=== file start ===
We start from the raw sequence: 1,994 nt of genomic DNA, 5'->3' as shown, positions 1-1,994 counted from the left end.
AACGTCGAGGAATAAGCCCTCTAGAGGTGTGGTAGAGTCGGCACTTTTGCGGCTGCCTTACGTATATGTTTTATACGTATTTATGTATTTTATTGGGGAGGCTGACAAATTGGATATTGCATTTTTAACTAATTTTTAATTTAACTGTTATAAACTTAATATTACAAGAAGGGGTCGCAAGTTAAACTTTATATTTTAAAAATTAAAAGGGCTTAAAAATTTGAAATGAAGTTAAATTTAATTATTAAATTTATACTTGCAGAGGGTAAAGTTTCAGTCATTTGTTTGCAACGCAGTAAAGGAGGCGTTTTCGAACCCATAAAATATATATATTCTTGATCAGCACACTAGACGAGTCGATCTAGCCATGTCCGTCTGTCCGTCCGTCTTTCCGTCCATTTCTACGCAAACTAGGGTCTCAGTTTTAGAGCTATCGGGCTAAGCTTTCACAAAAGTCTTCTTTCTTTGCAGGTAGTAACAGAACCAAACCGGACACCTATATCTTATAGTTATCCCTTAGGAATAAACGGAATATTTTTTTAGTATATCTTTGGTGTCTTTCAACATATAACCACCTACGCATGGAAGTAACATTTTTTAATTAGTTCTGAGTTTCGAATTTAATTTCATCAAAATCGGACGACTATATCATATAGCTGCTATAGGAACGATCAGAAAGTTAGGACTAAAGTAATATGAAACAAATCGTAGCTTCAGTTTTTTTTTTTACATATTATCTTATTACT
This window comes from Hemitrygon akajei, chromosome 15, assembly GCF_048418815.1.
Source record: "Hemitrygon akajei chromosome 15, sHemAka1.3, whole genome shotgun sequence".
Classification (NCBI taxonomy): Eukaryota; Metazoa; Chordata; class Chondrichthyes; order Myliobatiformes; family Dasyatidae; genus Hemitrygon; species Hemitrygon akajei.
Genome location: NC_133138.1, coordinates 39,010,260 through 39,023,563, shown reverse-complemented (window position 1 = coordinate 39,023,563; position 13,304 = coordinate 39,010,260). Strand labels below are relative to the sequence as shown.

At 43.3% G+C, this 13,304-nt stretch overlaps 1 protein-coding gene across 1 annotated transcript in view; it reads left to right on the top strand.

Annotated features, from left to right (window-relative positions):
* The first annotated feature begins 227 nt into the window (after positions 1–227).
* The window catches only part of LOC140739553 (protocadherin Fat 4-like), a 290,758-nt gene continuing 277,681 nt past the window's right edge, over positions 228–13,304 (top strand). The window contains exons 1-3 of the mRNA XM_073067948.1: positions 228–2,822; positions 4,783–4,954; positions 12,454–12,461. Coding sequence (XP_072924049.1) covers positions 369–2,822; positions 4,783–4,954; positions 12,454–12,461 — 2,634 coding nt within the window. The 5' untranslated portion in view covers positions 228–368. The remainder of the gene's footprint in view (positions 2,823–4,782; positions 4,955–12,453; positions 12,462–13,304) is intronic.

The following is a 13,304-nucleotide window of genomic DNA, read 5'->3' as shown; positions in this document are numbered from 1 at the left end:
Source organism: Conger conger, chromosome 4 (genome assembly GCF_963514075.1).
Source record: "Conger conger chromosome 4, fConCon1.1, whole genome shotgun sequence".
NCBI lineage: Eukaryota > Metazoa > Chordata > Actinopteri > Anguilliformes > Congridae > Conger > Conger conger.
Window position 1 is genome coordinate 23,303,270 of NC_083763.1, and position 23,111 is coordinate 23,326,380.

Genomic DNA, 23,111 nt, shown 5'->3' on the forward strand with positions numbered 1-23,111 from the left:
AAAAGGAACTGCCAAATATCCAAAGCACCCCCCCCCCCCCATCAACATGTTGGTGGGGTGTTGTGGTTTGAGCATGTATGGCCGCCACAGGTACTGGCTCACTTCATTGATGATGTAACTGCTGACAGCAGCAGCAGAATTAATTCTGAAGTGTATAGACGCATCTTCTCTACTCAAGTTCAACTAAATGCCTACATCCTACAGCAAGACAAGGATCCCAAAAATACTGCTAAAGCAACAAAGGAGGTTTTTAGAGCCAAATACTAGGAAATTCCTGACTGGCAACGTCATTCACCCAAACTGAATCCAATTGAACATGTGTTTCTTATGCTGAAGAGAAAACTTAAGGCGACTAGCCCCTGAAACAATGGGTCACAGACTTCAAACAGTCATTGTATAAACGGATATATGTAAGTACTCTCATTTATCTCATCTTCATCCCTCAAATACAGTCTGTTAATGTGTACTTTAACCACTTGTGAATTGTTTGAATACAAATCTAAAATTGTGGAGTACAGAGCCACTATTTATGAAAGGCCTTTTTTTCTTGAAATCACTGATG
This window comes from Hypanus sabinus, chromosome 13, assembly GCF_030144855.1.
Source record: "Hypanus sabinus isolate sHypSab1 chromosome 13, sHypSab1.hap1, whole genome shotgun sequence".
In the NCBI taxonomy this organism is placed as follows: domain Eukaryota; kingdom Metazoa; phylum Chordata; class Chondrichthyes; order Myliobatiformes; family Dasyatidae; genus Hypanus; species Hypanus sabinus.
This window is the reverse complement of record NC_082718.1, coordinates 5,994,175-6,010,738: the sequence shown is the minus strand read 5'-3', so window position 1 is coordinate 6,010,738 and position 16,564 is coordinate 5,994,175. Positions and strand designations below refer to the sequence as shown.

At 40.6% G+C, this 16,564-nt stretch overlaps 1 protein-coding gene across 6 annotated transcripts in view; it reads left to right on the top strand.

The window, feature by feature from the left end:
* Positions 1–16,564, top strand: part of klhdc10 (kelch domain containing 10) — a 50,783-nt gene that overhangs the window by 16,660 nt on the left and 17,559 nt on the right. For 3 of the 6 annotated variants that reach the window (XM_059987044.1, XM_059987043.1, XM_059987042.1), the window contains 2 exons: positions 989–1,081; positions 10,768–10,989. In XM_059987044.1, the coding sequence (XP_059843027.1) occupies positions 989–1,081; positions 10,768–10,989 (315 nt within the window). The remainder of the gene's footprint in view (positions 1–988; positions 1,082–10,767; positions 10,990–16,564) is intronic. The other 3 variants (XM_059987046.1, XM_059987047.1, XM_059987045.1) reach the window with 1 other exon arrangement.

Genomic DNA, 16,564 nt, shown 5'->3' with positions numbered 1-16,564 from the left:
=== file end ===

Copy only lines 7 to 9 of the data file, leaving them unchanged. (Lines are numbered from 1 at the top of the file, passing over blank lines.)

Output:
At 43.3% G+C, this 13,304-nt stretch overlaps 1 protein-coding gene across 1 annotated transcript in view; it reads left to right on the top strand.

Annotated features, from left to right (window-relative positions):
* The first annotated feature begins 227 nt into the window (after positions 1–227).